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Chris Starkjohann
Chris Starkjohann high-fived his caddie, who's also his wife, on the ninth green Sunday. (Photo: The PGA of America)

Scene and Heard: Notes and impressions from the first round

Defending champ Scott Hebert explained to PGA.com's T.J. Auclair how he dealt with the unseasonably cool weather. Plus, Kevin Savage hurts so good, Chris Starkjohann is still riding high from the Senior PGA Championship, and more.

By T.J. Auclair, PGA.com Interactive Producer

SAN ANA PUEBLO, N.M. -- Unseasonably cool temperatures in the low 70s, gusting winds up to 20 mph, clouds that made the picturesque Sandia Mountains disappear and bouts of rain that were heavy at times had Sunday’s first round of the 42nd PGA Professional National Championship at Santa Ana Golf Club feeling more like a dreary, early spring day in the northeast than the typically sun-filled southwest.

Luckily, the rain was never heavy enough to interrupt play, which worked out splendidly for defending champion Scott Hebert, who opened his title defense with a spectacular round of 5-under 66 for the first-round lead.

“It’s kind of eerie, because I shot 5 under in the first round last year,” said Hebert, the Head Professional at Grand Traverse Resort & Spa in Acme, Mich. “I birdied the first hole, which is always good. I hit a lot of good shots and made a few nice saves. I’m happy with how I’m putting. I wanted to get a good one in over here and it looks like that’s pretty good, so I’m off to a good start.”
With a 312-player field, the first two rounds of the National Championship are spread over Santa Ana Golf Club and Twin Warriors Golf Club, before moving exclusively to Twin Warriors for the final two rounds.

Hebert, like many others, felt there was a big advantage to getting Santa Ana out of the way first in order to focus on Twin Warriors for three consecutive days. Of course, no bogeys on the card certainly helped matters as well.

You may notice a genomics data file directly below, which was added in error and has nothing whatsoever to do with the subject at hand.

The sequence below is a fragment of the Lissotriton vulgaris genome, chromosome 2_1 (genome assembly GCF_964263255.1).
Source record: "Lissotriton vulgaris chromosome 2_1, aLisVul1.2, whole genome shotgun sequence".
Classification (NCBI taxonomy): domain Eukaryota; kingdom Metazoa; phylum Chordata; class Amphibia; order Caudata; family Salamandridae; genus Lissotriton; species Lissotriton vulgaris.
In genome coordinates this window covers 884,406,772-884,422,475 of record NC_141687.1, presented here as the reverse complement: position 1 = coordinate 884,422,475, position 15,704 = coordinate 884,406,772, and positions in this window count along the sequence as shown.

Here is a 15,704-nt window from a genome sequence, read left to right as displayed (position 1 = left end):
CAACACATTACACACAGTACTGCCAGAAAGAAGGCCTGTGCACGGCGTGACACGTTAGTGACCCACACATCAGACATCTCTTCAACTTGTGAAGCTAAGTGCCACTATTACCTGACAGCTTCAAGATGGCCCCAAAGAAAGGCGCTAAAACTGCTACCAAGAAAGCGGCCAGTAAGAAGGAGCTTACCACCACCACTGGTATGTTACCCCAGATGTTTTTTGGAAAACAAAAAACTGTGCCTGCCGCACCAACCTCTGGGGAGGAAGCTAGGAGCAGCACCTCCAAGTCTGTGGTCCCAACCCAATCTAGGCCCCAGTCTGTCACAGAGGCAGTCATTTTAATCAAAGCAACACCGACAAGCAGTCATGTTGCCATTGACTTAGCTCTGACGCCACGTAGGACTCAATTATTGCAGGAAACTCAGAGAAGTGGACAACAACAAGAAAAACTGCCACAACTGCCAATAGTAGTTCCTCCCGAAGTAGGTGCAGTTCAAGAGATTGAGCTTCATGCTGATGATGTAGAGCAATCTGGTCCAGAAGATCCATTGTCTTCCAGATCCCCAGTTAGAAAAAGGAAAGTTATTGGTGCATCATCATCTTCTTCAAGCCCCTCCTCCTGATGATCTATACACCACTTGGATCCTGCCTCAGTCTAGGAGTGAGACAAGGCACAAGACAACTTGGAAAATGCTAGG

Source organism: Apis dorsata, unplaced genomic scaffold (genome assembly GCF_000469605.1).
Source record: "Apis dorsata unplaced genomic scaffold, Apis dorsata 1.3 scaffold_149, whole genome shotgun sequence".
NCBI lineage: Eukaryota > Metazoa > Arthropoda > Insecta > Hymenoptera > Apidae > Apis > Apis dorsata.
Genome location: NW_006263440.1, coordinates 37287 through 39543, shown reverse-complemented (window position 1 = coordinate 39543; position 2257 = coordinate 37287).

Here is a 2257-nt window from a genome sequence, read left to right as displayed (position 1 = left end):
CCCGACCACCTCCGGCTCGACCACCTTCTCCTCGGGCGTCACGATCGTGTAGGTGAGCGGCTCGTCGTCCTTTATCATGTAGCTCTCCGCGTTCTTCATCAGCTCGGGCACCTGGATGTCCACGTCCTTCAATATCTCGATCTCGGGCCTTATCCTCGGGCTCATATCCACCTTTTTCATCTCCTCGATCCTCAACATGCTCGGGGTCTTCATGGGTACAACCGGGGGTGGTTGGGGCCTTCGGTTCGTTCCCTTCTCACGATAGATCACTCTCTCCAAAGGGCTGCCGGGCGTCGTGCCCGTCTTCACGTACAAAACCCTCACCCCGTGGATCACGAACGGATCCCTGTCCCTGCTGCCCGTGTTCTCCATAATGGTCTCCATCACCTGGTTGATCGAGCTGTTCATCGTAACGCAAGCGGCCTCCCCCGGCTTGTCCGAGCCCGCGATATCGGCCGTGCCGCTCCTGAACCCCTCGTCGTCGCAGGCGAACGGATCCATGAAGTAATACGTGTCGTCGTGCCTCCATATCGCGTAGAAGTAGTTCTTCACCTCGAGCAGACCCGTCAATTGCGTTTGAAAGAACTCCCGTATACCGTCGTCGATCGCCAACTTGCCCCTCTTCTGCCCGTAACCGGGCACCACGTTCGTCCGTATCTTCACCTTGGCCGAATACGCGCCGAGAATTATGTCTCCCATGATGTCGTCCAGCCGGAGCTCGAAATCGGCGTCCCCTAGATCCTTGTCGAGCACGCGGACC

“Because of the weather, I got to punch a few more shots,” he said. “I’m just not used to playing at this elevation, so it was a lot of guessing, a little bit of educated guessing. There really weren’t many holes into the wind, it wasn’t really downwind. It was just trying to figure out the cross. As far as the rain goes, it was kind of nice when it rained because the wind stopped blowing. Then you were able to kind of play straightforward.”

HURT SO GOOD: Excuse Kevin Savage if he had some reservations about how his opening round at Santa Ana would pan out when he went to bed on Saturday evening.

The 43-year-old PGA Assistant Professional from Kanon Valley Golf Club in Oneida, N.Y., suffers from rheumatoid arthritis in his left hand and it was acting up on the eve of the championship.

“I’ve been fighting a flare-up in my left hand,” he admitted. “Last night, it didn’t feel very good. I just keep icing it, put heat on it and some drugs and I just hope it holds for four days. When you get a flare-up, there’s not much you can do. That was my biggest concern last night. I was just sitting in the hotel room, resting and icing it and I’ll do the same thing tonight. It feels pretty good right now.”

Makes sense that it would hurt a little less considering Savage was one shot off the lead after a 4-under 67 on Sunday thanks to birdies on each of his last three holes, Nos. 7, 8 and 9.

Savage credited a lot of his solid play to the local knowledge provided by his caddie.

“With the weather like it was today and the wind, playing in Florida all winter, it felt a lot like Florida out there to me,” he said. “I hit the ball low -- I can hit it high -- -- so when it’s windy it really doesn’t bother me as much.

“I tried to focus on fairways and greens. Our misses weren’t too bad. My caddie is a local from here and he did a great job,” he added. “He was good with the numbers, a couple of reads were really good. I just got hot out there with the birdies on Nos. 7, 8 and 9. That was kind of the highlight.”

The 67 was Savage’s best score in four National Championship starts by four shots.

“We missed one on 18 that we should have made,” Savage said. “It was 6 or 7 feet, but we should have made it. A guy that I played with missed it from shorter. We just kind of got fooled. The mountains were right, it looked like it had to go right, but the putt never moved. That’s about the only read we missed, but you’ve got to take the good with the bad.”

Despite the great start, don’t expect Savage to be looking ahead.

“It’s too early to start thinking about accomplishing the goals for the week,” he said. “You have to play one hole at a time, one shot at a time. There are so many good players out here that if you start thinking ahead, you’re in trouble. I don’t think scores -- I just think fairways and greens.”